Administrative databases as a tool for identifying healthcare demand and costs in an over-one million population


  • Fabiana Madotto University of Milano-Bicocca
  • Michele A. Riva University of Milano-Bicocca
  • Carla Fornari University of Milano-Bicocca
  • Luciana Scalone University of Milano-Bicocca
  • Roberta Ciampichini CHCHARTA Foundation, Center for Health Associated Research and Technology Assessment, Milan
  • Chiara Bonazzi University of Milano-Bicocca
  • Lorenzo G. Mantovani University of Milano-Bicocca
  • Giancarlo Cesana University of Milano-Bicocca



Administrative databases, Segmentation of population, Healthcare demand, Healthcare costs


Background: the aim of this study was to assess healthcare demand of specific groups of population and their costs borne by Italian Health System, using healthcare administrative databases.

Methods: demographic, clinical and economic data were obtained from datasets available at the Regional Health System, combined into a data warehouse (DENALI), using a probabilistic record linkage to optimize the data matching process. The study population consisted of more than 1 million people registered in 2005 at one Local Healthcare Unit of Lombardy. Eight different segments were identified. Costs occurring in 2005 for hospital admissions, drug prescriptions, outpatient medical specialist visits were quantified in each segment.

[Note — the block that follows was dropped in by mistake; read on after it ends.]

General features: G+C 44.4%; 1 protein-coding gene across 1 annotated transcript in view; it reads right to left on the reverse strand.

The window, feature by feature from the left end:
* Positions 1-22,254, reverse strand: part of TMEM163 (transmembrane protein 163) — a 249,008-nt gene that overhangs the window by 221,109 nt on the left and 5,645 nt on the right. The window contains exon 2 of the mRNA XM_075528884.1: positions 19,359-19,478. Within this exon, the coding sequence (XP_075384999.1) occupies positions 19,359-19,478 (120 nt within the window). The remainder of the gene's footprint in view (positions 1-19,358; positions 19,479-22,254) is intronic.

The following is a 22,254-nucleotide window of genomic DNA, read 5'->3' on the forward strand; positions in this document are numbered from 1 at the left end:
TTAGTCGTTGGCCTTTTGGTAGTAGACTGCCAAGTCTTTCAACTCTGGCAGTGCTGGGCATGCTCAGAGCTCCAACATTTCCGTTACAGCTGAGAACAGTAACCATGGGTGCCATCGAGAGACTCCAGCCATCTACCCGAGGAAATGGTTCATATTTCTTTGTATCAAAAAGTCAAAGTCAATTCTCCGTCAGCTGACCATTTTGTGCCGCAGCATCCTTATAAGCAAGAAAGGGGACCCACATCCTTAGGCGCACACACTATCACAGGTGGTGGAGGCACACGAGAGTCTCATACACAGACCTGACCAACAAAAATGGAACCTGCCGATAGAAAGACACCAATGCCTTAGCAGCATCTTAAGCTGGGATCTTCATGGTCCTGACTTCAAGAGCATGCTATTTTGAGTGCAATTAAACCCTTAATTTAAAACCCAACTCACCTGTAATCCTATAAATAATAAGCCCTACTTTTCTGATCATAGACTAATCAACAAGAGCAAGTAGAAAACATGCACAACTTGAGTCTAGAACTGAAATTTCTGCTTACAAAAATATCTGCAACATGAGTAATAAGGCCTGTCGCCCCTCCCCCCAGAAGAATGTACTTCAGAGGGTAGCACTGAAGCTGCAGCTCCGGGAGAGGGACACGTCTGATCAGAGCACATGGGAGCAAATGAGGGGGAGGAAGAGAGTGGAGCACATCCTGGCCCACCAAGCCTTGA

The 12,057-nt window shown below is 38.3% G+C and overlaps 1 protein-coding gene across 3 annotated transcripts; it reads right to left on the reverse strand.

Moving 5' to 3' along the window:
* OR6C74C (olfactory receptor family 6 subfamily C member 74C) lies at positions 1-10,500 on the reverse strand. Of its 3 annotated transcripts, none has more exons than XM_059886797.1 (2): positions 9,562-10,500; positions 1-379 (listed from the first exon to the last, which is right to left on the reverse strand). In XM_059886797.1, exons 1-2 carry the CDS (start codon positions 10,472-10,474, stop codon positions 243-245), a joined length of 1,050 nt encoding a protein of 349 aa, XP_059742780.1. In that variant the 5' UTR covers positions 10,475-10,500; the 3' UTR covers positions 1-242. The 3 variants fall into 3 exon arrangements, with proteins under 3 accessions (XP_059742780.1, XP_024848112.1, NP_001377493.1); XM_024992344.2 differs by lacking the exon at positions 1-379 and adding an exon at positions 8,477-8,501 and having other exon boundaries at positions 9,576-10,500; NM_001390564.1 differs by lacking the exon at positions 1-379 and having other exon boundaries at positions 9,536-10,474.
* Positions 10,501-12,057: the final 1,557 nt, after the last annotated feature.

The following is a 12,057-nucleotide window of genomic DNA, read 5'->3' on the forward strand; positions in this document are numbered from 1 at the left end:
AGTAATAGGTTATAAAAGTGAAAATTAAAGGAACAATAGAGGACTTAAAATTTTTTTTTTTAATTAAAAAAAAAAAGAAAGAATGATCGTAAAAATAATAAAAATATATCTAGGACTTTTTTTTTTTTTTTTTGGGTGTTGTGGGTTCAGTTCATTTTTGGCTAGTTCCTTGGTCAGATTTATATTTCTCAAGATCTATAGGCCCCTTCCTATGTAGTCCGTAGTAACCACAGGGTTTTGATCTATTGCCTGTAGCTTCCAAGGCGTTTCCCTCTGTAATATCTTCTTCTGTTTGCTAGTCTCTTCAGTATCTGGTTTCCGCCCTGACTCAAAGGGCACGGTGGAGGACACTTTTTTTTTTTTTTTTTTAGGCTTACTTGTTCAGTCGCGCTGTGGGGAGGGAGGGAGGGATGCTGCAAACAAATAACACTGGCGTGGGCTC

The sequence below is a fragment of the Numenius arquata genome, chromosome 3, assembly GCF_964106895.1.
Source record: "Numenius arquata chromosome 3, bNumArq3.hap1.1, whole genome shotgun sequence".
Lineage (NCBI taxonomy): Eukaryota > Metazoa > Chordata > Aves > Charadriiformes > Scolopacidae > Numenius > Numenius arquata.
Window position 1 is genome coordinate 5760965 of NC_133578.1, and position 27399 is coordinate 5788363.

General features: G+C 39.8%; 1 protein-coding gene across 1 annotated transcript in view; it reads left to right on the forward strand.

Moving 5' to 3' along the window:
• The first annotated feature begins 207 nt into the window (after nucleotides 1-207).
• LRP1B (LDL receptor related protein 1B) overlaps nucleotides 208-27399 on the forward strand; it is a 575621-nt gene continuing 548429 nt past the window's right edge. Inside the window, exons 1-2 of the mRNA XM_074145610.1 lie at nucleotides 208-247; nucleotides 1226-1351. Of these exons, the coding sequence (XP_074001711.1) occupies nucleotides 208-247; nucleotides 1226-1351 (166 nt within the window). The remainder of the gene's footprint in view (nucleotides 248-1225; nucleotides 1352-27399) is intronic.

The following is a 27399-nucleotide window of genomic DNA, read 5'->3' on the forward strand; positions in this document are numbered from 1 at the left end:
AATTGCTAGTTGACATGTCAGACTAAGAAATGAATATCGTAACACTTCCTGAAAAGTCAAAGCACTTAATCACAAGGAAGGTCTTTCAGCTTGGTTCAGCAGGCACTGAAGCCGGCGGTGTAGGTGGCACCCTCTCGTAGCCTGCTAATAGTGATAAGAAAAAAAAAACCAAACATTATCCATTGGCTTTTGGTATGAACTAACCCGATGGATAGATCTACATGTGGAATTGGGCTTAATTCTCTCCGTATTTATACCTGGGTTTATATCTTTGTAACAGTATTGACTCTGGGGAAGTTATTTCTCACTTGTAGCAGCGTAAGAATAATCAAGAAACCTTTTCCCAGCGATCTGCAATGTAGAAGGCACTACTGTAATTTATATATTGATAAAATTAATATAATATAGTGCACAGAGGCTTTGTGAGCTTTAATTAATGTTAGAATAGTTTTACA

Results: healthy people accounted for 53% of the population and cost € 180 per-capita. Subjects with only one chronic disease made up 16% of the population and cost € 916 per-capita, those affected by several chronic diseases accounted for 13% and cost € 3 457 per-capita. Hospitalizations were the cost driver in five segments, ranging from 42% to 89% of total expenditures. Outpatient visits were the cost driver among healthy subjects (54%) and those with a possible chronic disease (42%), while drug costs ranged between 4% (“acute event”) and 32% (“one chronic disease”). Overall, healthcare cost was € 809 per-capita.

Conclusions: healthcare costs were mainly determined by people affected by chronic conditions, even if “healthy people” ranked third for total expenditure. These costs need an appropriate identification of healthcare demand, that could be efficiently monitored through the use of administrative databases.






Original articles